On Sunday, popular Food Network show Iron Chef America invaded the White House. First Lady Michelle Obama made a brief appearance, with White House chef Cristeta Comerford competing and the White House garden providing ingredients. The celebrity-packed episode--Jane Seymour and Nigella Lawson served as judges, with Food Network stars Bobby Flay, Mario Batali, and Emeril Lagasse as contestants--provided plenty of fodder for day-after analysis from both foodies and wonks alike. Here, weighty and witty thoughts on the First Lady's local, organic, and "healthful" food cause, White House chef Cristeta Comerford's win, and the inherent elitism of oysters:
- Finally, Food Network Gets Local, Organic Good's Siobhan O'Connor is thrilled:
The whole point of that garden was to say to America that eating healthfully and organically should not be prohibitive and elitist. So while I'm quick to admit that seeing superstar chefs cook organic is not exactly the kind of instructive example we need to push more people to eat organic or local, it was pretty great to see a ratings sucker like Iron Chef take that on--whether they did the show because they wanted Obama-inspired ratings (likely), or because they wanted to make a point about smarter farming (less likely).
- A Side of Satire Wonkette's Sara Smith described the contestants as "White House chef Cristeta Comerford, a man called Bobby Flay, a large orange troll, and a Cajun hobbit." Asking whether perhaps Comerford's win was "rigged for the home team" Smith suggested it was also a preview of "the way that the Philippines will quietly take over all of America: through healthful cookery involving lemongrass, fresh vegetables, and animals from the sea."
- Food Network Not the Only One Needing Ratings "At least one administration official starts the new year with a win under her belt," observes Politics Daily's Patricia Murphy.
- Were These Dishes Really So Good for You? "Even vegetables from the White House garden lose a little nutrition in the face of lardo, bacon's creamier cousin," points out Mediaite's Kit Kuzma. "The resulting dishes turned out to be a little less than perfectly healthy," thus not quite being poster-products for the First Lady's cause. Still, she admits they were "impressive."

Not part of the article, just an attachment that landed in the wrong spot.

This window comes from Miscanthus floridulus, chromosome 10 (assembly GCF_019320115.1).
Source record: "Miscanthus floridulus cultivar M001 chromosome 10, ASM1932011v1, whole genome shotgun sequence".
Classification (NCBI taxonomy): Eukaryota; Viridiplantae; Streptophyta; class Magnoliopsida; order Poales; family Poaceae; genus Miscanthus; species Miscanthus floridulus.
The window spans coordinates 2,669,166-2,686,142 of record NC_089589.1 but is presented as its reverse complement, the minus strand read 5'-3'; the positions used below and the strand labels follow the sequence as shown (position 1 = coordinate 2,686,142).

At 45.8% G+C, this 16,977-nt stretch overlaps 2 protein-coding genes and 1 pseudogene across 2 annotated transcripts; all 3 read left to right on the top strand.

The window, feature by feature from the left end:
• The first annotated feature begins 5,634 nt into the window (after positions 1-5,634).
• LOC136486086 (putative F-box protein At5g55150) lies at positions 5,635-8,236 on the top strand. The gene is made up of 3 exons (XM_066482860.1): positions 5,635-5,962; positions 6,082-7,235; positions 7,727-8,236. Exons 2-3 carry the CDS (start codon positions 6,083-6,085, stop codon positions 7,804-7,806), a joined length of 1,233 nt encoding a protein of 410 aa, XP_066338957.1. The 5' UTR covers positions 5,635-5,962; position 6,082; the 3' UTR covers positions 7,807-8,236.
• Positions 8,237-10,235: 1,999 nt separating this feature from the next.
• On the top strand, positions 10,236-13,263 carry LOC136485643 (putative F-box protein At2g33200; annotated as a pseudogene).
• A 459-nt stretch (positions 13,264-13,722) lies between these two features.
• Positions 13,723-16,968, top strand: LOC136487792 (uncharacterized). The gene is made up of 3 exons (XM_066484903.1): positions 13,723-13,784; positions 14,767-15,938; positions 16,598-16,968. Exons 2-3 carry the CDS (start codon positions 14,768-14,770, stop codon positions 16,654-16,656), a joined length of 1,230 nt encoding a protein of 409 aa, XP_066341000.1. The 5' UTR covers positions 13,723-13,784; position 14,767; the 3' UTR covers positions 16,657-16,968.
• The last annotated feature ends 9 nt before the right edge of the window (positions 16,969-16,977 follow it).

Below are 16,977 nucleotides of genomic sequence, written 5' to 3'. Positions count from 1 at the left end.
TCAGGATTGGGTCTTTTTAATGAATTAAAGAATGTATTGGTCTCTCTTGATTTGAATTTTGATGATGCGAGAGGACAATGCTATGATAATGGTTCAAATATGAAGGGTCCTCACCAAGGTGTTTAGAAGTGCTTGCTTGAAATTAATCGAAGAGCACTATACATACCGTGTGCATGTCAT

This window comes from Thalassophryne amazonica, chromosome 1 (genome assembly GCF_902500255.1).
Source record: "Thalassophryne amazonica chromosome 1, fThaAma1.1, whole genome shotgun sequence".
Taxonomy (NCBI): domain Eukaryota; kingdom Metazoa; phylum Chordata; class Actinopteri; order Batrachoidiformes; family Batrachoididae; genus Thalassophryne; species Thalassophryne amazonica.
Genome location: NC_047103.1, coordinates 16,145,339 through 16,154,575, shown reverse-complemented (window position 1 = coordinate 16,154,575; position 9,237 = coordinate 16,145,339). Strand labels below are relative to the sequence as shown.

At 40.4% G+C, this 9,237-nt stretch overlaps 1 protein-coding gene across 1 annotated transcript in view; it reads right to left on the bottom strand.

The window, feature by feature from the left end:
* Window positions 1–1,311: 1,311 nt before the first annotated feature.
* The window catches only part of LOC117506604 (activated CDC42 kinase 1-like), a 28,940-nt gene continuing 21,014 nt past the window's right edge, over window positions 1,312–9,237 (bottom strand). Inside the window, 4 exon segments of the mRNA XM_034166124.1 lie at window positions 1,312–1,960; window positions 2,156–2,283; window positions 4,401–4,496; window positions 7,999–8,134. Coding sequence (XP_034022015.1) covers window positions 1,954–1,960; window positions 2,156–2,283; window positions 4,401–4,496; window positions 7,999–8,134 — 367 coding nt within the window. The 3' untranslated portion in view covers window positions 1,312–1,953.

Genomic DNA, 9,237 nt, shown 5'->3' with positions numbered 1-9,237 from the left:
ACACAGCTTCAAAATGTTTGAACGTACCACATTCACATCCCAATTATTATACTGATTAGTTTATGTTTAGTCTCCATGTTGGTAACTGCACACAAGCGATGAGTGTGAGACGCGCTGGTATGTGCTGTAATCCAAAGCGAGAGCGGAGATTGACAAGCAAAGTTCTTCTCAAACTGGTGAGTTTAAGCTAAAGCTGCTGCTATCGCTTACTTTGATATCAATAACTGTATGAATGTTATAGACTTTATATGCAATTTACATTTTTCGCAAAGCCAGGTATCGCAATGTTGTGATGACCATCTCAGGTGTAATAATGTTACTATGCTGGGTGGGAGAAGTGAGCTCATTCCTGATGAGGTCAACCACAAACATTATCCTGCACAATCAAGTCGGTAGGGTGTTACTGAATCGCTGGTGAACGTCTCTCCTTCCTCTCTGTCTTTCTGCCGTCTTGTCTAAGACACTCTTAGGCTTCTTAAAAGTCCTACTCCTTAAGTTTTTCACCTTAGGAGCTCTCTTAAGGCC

- Politics of the Plating In a group liveblog of the event, one commenter noted that with caviar, lobster, and oysters on the plate, this was "def not your populist iron chef meal," which seems "an odd juxtaposition when the WH garden is all about making fresh foods accessible." Blogger Megan Carpentier responded that " Iron Chefs have never plated a populist meal. That's the point," she insists, "and why I try to eat before watching." The Washington Independent's Spencer Ackerman, however, agreed with the commenter that this was perhaps a bit too much: "[ Judge Nigella Lawson is] going to bite into one of those lobster tempura pieces or oyster cakes and exclaim, 'Mmmmm... You can barely taste the double-digit unemployment.'" More characteristic of the liveblogging romp, though, was Ackerman's comment hearkening back to another favorite blogging topic, national security: "What's a Koran tofu soup? That sounds like a Guantanamo Bay war crime."
This article is from the archive of our partner The Wire.